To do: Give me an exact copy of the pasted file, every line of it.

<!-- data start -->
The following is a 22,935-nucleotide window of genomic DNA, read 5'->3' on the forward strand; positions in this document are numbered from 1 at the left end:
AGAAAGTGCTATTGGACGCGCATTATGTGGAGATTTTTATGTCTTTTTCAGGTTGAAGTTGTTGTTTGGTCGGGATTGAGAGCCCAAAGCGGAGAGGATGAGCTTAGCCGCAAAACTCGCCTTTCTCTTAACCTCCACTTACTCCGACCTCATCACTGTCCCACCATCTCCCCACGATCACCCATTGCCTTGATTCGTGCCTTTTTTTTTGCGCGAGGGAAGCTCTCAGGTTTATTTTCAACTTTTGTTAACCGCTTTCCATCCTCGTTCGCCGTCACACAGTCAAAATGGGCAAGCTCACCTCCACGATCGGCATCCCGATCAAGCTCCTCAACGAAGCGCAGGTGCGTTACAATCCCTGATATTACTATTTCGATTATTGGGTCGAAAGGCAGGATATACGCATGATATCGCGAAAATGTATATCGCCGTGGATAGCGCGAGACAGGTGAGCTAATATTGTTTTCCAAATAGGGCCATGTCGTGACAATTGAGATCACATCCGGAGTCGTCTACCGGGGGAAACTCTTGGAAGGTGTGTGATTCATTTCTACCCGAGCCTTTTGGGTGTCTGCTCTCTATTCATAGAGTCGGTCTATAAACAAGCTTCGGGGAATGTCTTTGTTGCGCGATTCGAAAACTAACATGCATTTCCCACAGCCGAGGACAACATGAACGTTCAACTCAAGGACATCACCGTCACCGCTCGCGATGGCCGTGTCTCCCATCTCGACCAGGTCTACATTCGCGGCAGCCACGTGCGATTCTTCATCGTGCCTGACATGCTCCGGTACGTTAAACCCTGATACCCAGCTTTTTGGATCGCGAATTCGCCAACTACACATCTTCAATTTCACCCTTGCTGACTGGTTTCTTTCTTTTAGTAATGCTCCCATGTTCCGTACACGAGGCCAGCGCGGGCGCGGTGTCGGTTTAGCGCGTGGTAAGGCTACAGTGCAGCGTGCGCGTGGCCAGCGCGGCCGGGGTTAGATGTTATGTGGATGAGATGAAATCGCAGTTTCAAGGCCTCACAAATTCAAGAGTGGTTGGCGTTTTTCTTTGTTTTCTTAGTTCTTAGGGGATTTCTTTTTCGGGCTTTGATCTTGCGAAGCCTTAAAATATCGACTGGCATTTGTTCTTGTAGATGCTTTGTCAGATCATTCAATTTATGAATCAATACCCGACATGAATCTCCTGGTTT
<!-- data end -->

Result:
The following is a 22,935-nucleotide window of genomic DNA, read 5'->3' on the forward strand; positions in this document are numbered from 1 at the left end:
AGAAAGTGCTATTGGACGCGCATTATGTGGAGATTTTTATGTCTTTTTCAGGTTGAAGTTGTTGTTTGGTCGGGATTGAGAGCCCAAAGCGGAGAGGATGAGCTTAGCCGCAAAACTCGCCTTTCTCTTAACCTCCACTTACTCCGACCTCATCACTGTCCCACCATCTCCCCACGATCACCCATTGCCTTGATTCGTGCCTTTTTTTTTGCGCGAGGGAAGCTCTCAGGTTTATTTTCAACTTTTGTTAACCGCTTTCCATCCTCGTTCGCCGTCACACAGTCAAAATGGGCAAGCTCACCTCCACGATCGGCATCCCGATCAAGCTCCTCAACGAAGCGCAGGTGCGTTACAATCCCTGATATTACTATTTCGATTATTGGGTCGAAAGGCAGGATATACGCATGATATCGCGAAAATGTATATCGCCGTGGATAGCGCGAGACAGGTGAGCTAATATTGTTTTCCAAATAGGGCCATGTCGTGACAATTGAGATCACATCCGGAGTCGTCTACCGGGGGAAACTCTTGGAAGGTGTGTGATTCATTTCTACCCGAGCCTTTTGGGTGTCTGCTCTCTATTCATAGAGTCGGTCTATAAACAAGCTTCGGGGAATGTCTTTGTTGCGCGATTCGAAAACTAACATGCATTTCCCACAGCCGAGGACAACATGAACGTTCAACTCAAGGACATCACCGTCACCGCTCGCGATGGCCGTGTCTCCCATCTCGACCAGGTCTACATTCGCGGCAGCCACGTGCGATTCTTCATCGTGCCTGACATGCTCCGGTACGTTAAACCCTGATACCCAGCTTTTTGGATCGCGAATTCGCCAACTACACATCTTCAATTTCACCCTTGCTGACTGGTTTCTTTCTTTTAGTAATGCTCCCATGTTCCGTACACGAGGCCAGCGCGGGCGCGGTGTCGGTTTAGCGCGTGGTAAGGCTACAGTGCAGCGTGCGCGTGGCCAGCGCGGCCGGGGTTAGATGTTATGTGGATGAGATGAAATCGCAGTTTCAAGGCCTCACAAATTCAAGAGTGGTTGGCGTTTTTCTTTGTTTTCTTAGTTCTTAGGGGATTTCTTTTTCGGGCTTTGATCTTGCGAAGCCTTAAAATATCGACTGGCATTTGTTCTTGTAGATGCTTTGTCAGATCATTCAATTTATGAATCAATACCCGACATGAATCTCCTGGTTT